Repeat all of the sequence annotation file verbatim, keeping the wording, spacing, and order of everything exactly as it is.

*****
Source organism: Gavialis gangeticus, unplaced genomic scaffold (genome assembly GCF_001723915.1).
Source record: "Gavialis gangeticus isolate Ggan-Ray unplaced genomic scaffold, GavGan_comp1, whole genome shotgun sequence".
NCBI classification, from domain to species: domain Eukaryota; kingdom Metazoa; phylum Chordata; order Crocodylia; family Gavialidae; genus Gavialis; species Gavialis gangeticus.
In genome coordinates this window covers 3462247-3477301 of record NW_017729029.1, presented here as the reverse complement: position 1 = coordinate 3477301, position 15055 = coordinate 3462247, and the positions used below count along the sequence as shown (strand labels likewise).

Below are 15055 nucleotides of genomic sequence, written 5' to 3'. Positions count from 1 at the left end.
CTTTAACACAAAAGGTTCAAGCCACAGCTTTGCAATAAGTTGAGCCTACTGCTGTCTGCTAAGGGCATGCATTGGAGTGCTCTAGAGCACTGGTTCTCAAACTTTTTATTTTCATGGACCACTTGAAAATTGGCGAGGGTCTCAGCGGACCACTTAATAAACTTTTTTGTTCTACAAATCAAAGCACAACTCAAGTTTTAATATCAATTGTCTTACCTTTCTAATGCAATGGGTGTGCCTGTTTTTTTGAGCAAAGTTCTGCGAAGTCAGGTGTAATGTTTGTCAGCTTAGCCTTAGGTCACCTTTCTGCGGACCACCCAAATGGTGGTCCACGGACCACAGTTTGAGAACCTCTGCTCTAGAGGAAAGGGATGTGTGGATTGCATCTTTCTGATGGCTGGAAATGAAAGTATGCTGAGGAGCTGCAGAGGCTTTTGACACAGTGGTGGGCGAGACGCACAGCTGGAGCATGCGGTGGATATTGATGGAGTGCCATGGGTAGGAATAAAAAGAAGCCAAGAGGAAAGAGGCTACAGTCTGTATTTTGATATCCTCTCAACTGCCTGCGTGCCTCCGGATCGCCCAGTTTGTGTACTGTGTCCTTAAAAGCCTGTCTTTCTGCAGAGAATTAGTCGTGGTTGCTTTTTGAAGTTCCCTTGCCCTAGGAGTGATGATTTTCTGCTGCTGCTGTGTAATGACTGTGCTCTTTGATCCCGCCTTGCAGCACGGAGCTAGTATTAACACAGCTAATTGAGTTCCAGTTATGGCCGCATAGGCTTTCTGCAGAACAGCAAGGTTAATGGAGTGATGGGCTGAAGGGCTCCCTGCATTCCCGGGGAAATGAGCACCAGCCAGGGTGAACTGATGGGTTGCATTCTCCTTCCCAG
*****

Source organism: Gavialis gangeticus, unplaced genomic scaffold (genome assembly GCF_001723915.1).
Source record: "Gavialis gangeticus isolate Ggan-Ray unplaced genomic scaffold, GavGan_comp1, whole genome shotgun sequence".
NCBI classification, from domain to species: domain Eukaryota; kingdom Metazoa; phylum Chordata; order Crocodylia; family Gavialidae; genus Gavialis; species Gavialis gangeticus.
In genome coordinates this window covers 3462247-3477301 of record NW_017729029.1, presented here as the reverse complement: position 1 = coordinate 3477301, position 15055 = coordinate 3462247, and the positions used below count along the sequence as shown (strand labels likewise).

Below are 15055 nucleotides of genomic sequence, written 5' to 3'. Positions count from 1 at the left end.
CTTTAACACAAAAGGTTCAAGCCACAGCTTTGCAATAAGTTGAGCCTACTGCTGTCTGCTAAGGGCATGCATTGGAGTGCTCTAGAGCACTGGTTCTCAAACTTTTTATTTTCATGGACCACTTGAAAATTGGCGAGGGTCTCAGCGGACCACTTAATAAACTTTTTTGTTCTACAAATCAAAGCACAACTCAAGTTTTAATATCAATTGTCTTACCTTTCTAATGCAATGGGTGTGCCTGTTTTTTTGAGCAAAGTTCTGCGAAGTCAGGTGTAATGTTTGTCAGCTTAGCCTTAGGTCACCTTTCTGCGGACCACCCAAATGGTGGTCCACGGACCACAGTTTGAGAACCTCTGCTCTAGAGGAAAGGGATGTGTGGATTGCATCTTTCTGATGGCTGGAAATGAAAGTATGCTGAGGAGCTGCAGAGGCTTTTGACACAGTGGTGGGCGAGACGCACAGCTGGAGCATGCGGTGGATATTGATGGAGTGCCATGGGTAGGAATAAAAAGAAGCCAAGAGGAAAGAGGCTACAGTCTGTATTTTGATATCCTCTCAACTGCCTGCGTGCCTCCGGATCGCCCAGTTTGTGTACTGTGTCCTTAAAAGCCTGTCTTTCTGCAGAGAATTAGTCGTGGTTGCTTTTTGAAGTTCCCTTGCCCTAGGAGTGATGATTTTCTGCTGCTGCTGTGTAATGACTGTGCTCTTTGATCCCGCCTTGCAGCACGGAGCTAGTATTAACACAGCTAATTGAGTTCCAGTTATGGCCGCATAGGCTTTCTGCAGAACAGCAAGGTTAATGGAGTGATGGGCTGAAGGGCTCCCTGCATTCCCGGGGAAATGAGCACCAGCCAGGGTGAACTGATGGGTTGCATTCTCCTTCCCAG